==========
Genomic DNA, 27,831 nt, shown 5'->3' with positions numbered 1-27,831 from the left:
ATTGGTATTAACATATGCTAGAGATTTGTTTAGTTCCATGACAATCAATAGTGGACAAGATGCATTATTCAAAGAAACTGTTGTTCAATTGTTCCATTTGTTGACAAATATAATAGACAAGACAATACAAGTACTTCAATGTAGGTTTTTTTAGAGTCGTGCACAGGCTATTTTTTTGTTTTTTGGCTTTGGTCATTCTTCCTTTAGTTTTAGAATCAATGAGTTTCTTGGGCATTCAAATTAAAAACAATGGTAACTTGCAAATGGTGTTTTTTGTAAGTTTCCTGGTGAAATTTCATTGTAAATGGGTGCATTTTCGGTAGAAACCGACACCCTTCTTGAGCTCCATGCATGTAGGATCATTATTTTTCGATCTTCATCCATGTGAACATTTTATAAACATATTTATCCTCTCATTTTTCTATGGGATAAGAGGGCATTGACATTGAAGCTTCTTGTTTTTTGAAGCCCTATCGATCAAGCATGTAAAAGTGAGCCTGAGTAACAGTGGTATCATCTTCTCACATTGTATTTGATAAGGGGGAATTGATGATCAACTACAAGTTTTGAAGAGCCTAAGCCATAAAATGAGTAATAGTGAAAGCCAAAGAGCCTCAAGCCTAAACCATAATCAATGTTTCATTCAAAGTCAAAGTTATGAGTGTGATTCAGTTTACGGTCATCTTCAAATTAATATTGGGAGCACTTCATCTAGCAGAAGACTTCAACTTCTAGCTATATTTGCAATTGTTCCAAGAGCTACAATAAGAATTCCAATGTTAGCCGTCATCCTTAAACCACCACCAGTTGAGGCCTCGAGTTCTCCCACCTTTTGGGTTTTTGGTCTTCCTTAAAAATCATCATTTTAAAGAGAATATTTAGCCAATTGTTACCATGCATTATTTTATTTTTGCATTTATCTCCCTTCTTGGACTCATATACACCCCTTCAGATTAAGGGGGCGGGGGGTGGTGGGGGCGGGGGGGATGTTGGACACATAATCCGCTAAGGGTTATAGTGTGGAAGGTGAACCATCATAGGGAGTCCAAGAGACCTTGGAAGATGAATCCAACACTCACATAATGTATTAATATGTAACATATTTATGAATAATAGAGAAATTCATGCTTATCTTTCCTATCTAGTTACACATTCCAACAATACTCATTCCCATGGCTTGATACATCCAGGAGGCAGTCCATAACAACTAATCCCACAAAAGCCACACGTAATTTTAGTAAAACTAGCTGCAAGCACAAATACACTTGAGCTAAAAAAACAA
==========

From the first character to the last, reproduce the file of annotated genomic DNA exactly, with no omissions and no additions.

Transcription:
Genomic DNA, 27,831 nt, shown 5'->3' with positions numbered 1-27,831 from the left:
ATTGGTATTAACATATGCTAGAGATTTGTTTAGTTCCATGACAATCAATAGTGGACAAGATGCATTATTCAAAGAAACTGTTGTTCAATTGTTCCATTTGTTGACAAATATAATAGACAAGACAATACAAGTACTTCAATGTAGGTTTTTTTAGAGTCGTGCACAGGCTATTTTTTTGTTTTTTGGCTTTGGTCATTCTTCCTTTAGTTTTAGAATCAATGAGTTTCTTGGGCATTCAAATTAAAAACAATGGTAACTTGCAAATGGTGTTTTTTGTAAGTTTCCTGGTGAAATTTCATTGTAAATGGGTGCATTTTCGGTAGAAACCGACACCCTTCTTGAGCTCCATGCATGTAGGATCATTATTTTTCGATCTTCATCCATGTGAACATTTTATAAACATATTTATCCTCTCATTTTTCTATGGGATAAGAGGGCATTGACATTGAAGCTTCTTGTTTTTTGAAGCCCTATCGATCAAGCATGTAAAAGTGAGCCTGAGTAACAGTGGTATCATCTTCTCACATTGTATTTGATAAGGGGGAATTGATGATCAACTACAAGTTTTGAAGAGCCTAAGCCATAAAATGAGTAATAGTGAAAGCCAAAGAGCCTCAAGCCTAAACCATAATCAATGTTTCATTCAAAGTCAAAGTTATGAGTGTGATTCAGTTTACGGTCATCTTCAAATTAATATTGGGAGCACTTCATCTAGCAGAAGACTTCAACTTCTAGCTATATTTGCAATTGTTCCAAGAGCTACAATAAGAATTCCAATGTTAGCCGTCATCCTTAAACCACCACCAGTTGAGGCCTCGAGTTCTCCCACCTTTTGGGTTTTTGGTCTTCCTTAAAAATCATCATTTTAAAGAGAATATTTAGCCAATTGTTACCATGCATTATTTTATTTTTGCATTTATCTCCCTTCTTGGACTCATATACACCCCTTCAGATTAAGGGGGCGGGGGGTGGTGGGGGCGGGGGGGATGTTGGACACATAATCCGCTAAGGGTTATAGTGTGGAAGGTGAACCATCATAGGGAGTCCAAGAGACCTTGGAAGATGAATCCAACACTCACATAATGTATTAATATGTAACATATTTATGAATAATAGAGAAATTCATGCTTATCTTTCCTATCTAGTTACACATTCCAACAATACTCATTCCCATGGCTTGATACATCCAGGAGGCAGTCCATAACAACTAATCCCACAAAAGCCACACGTAATTTTAGTAAAACTAGCTGCAAGCACAAATACACTTGAGCTAAAAAAACAA